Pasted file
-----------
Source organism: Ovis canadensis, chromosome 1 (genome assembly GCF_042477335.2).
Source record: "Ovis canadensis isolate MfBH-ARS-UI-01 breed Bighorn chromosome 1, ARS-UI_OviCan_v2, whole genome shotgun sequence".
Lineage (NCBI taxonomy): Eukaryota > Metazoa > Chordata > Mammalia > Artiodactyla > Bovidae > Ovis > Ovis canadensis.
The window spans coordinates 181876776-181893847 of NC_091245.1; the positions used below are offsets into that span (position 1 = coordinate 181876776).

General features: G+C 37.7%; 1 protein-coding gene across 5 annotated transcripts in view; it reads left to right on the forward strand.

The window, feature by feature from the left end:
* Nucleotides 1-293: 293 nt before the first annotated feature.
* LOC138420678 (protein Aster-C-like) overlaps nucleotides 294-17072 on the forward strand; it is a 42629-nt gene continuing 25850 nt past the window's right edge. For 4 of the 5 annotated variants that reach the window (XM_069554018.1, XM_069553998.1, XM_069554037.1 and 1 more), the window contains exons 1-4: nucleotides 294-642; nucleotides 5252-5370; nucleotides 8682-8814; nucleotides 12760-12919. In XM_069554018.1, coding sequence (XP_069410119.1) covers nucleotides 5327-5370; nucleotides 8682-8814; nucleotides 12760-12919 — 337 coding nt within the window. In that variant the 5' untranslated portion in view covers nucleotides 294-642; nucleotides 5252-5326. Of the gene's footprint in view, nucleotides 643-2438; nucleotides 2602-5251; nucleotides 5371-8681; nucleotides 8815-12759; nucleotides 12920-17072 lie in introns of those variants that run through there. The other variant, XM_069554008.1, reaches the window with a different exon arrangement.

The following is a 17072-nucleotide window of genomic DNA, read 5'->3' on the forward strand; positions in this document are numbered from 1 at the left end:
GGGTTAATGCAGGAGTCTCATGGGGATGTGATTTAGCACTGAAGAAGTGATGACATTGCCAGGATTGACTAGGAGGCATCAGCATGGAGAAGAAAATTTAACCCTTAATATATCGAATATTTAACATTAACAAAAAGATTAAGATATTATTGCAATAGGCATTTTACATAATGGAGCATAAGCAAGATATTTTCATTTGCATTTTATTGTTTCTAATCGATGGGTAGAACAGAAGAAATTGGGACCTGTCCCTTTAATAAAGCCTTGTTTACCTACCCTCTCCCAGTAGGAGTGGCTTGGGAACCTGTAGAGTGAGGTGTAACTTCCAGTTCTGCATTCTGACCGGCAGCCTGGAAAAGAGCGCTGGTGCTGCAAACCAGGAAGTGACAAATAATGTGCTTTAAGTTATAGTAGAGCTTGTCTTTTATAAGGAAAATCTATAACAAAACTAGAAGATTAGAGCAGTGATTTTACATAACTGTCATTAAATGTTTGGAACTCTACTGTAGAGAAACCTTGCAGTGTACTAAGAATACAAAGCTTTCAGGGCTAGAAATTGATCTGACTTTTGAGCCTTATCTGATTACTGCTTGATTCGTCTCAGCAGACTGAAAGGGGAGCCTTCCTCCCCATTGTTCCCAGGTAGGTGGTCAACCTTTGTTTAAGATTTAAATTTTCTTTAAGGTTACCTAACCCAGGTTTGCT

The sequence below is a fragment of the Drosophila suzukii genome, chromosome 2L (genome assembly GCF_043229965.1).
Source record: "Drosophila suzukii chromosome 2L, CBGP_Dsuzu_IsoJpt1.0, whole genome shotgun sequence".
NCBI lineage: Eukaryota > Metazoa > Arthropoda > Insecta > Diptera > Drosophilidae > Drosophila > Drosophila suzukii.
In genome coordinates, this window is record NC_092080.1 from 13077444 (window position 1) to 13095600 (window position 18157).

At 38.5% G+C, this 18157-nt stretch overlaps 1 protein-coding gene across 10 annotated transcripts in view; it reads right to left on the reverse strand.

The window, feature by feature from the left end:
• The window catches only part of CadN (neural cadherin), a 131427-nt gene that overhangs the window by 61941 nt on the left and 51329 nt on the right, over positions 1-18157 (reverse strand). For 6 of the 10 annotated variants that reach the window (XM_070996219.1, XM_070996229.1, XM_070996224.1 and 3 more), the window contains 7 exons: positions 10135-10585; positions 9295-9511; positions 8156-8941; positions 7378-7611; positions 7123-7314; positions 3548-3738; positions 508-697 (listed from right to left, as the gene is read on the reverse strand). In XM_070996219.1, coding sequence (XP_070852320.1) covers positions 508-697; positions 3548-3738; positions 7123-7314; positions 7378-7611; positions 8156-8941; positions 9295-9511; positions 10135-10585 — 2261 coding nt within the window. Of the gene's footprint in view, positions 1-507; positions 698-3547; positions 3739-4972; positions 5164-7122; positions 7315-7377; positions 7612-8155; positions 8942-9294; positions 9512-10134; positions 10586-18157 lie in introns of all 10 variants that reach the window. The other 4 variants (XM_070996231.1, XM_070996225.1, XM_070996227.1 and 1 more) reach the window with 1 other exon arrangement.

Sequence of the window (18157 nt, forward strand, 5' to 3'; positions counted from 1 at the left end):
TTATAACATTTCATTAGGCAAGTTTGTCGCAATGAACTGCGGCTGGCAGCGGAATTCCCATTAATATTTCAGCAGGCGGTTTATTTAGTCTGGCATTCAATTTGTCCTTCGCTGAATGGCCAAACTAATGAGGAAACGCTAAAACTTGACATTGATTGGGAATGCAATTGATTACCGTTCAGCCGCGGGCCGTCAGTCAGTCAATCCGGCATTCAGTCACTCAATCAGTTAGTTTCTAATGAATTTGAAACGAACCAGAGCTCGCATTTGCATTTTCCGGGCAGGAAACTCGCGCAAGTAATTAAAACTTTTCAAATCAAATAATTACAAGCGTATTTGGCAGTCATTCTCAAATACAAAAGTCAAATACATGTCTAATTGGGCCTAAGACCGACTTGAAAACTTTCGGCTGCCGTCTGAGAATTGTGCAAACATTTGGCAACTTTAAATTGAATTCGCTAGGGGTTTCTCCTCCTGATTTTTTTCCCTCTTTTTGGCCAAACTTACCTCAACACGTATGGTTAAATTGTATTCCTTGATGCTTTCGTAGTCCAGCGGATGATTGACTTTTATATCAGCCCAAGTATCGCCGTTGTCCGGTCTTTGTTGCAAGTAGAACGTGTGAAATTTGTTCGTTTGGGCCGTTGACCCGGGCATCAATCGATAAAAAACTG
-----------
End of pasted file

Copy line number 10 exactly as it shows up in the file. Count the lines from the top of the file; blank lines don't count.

GGGTTAATGCAGGAGTCTCATGGGGATGTGATTTAGCACTGAAGAAGTGATGACATTGCCAGGATTGACTAGGAGGCATCAGCATGGAGAAGAAAATTTAACCCTTAATATATCGAATATTTAACATTAACAAAAAGATTAAGATATTATTGCAATAGGCATTTTACATAATGGAGCATAAGCAAGATATTTTCATTTGCATTTTATTGTTTCTAATCGATGGGTAGAACAGAAGAAATTGGGACCTGTCCCTTTAATAAAGCCTTGTTTACCTACCCTCTCCCAGTAGGAGTGGCTTGGGAACCTGTAGAGTGAGGTGTAACTTCCAGTTCTGCATTCTGACCGGCAGCCTGGAAAAGAGCGCTGGTGCTGCAAACCAGGAAGTGACAAATAATGTGCTTTAAGTTATAGTAGAGCTTGTCTTTTATAAGGAAAATCTATAACAAAACTAGAAGATTAGAGCAGTGATTTTACATAACTGTCATTAAATGTTTGGAACTCTACTGTAGAGAAACCTTGCAGTGTACTAAGAATACAAAGCTTTCAGGGCTAGAAATTGATCTGACTTTTGAGCCTTATCTGATTACTGCTTGATTCGTCTCAGCAGACTGAAAGGGGAGCCTTCCTCCCCATTGTTCCCAGGTAGGTGGTCAACCTTTGTTTAAGATTTAAATTTTCTTTAAGGTTACCTAACCCAGGTTTGCT